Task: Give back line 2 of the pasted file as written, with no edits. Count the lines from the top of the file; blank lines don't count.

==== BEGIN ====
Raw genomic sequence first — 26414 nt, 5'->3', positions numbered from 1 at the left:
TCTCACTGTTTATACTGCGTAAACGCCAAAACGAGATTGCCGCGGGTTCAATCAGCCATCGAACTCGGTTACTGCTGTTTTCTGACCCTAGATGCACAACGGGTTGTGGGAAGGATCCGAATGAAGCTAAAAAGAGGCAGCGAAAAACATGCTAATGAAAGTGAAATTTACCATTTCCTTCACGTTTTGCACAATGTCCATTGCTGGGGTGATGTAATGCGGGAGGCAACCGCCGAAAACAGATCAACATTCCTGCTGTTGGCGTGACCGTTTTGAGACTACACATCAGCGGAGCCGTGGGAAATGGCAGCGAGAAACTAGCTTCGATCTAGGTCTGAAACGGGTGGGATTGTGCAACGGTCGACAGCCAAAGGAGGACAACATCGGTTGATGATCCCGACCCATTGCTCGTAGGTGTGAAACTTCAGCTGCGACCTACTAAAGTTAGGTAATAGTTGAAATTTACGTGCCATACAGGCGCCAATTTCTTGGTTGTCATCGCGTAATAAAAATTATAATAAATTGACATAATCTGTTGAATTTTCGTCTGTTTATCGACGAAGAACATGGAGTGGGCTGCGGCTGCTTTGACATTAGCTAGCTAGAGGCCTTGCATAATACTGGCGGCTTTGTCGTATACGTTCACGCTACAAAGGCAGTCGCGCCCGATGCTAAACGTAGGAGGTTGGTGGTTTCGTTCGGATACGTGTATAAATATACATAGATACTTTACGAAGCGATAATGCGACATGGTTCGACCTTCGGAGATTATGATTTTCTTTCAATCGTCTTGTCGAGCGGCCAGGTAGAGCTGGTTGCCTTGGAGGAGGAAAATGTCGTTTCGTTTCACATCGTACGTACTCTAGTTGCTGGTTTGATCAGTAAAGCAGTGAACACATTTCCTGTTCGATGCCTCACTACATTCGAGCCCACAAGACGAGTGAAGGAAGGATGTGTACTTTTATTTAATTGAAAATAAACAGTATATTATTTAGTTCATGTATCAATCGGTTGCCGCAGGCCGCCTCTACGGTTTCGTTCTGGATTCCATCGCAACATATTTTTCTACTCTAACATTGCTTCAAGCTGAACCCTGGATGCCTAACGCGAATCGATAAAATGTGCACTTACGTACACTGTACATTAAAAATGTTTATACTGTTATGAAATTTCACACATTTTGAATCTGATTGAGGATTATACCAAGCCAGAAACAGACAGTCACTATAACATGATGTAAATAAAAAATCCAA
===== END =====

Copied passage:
TCTCACTGTTTATACTGCGTAAACGCCAAAACGAGATTGCCGCGGGTTCAATCAGCCATCGAACTCGGTTACTGCTGTTTTCTGACCCTAGATGCACAACGGGTTGTGGGAAGGATCCGAATGAAGCTAAAAAGAGGCAGCGAAAAACATGCTAATGAAAGTGAAATTTACCATTTCCTTCACGTTTTGCACAATGTCCATTGCTGGGGTGATGTAATGCGGGAGGCAACCGCCGAAAACAGATCAACATTCCTGCTGTTGGCGTGACCGTTTTGAGACTACACATCAGCGGAGCCGTGGGAAATGGCAGCGAGAAACTAGCTTCGATCTAGGTCTGAAACGGGTGGGATTGTGCAACGGTCGACAGCCAAAGGAGGACAACATCGGTTGATGATCCCGACCCATTGCTCGTAGGTGTGAAACTTCAGCTGCGACCTACTAAAGTTAGGTAATAGTTGAAATTTACGTGCCATACAGGCGCCAATTTCTTGGTTGTCATCGCGTAATAAAAATTATAATAAATTGACATAATCTGTTGAATTTTCGTCTGTTTATCGACGAAGAACATGGAGTGGGCTGCGGCTGCTTTGACATTAGCTAGCTAGAGGCCTTGCATAATACTGGCGGCTTTGTCGTATACGTTCACGCTACAAAGGCAGTCGCGCCCGATGCTAAACGTAGGAGGTTGGTGGTTTCGTTCGGATACGTGTATAAATATACATAGATACTTTACGAAGCGATAATGCGACATGGTTCGACCTTCGGAGATTATGATTTTCTTTCAATCGTCTTGTCGAGCGGCCAGGTAGAGCTGGTTGCCTTGGAGGAGGAAAATGTCGTTTCGTTTCACATCGTACGTACTCTAGTTGCTGGTTTGATCAGTAAAGCAGTGAACACATTTCCTGTTCGATGCCTCACTACATTCGAGCCCACAAGACGAGTGAAGGAAGGATGTGTACTTTTATTTAATTGAAAATAAACAGTATATTATTTAGTTCATGTATCAATCGGTTGCCGCAGGCCGCCTCTACGGTTTCGTTCTGGATTCCATCGCAACATATTTTTCTACTCTAACATTGCTTCAAGCTGAACCCTGGATGCCTAACGCGAATCGATAAAATGTGCACTTACGTACACTGTACATTAAAAATGTTTATACTGTTATGAAATTTCACACATTTTGAATCTGATTGAGGATTATACCAAGCCAGAAACAGACAGTCACTATAACATGATGTAAATAAAAAATCCAA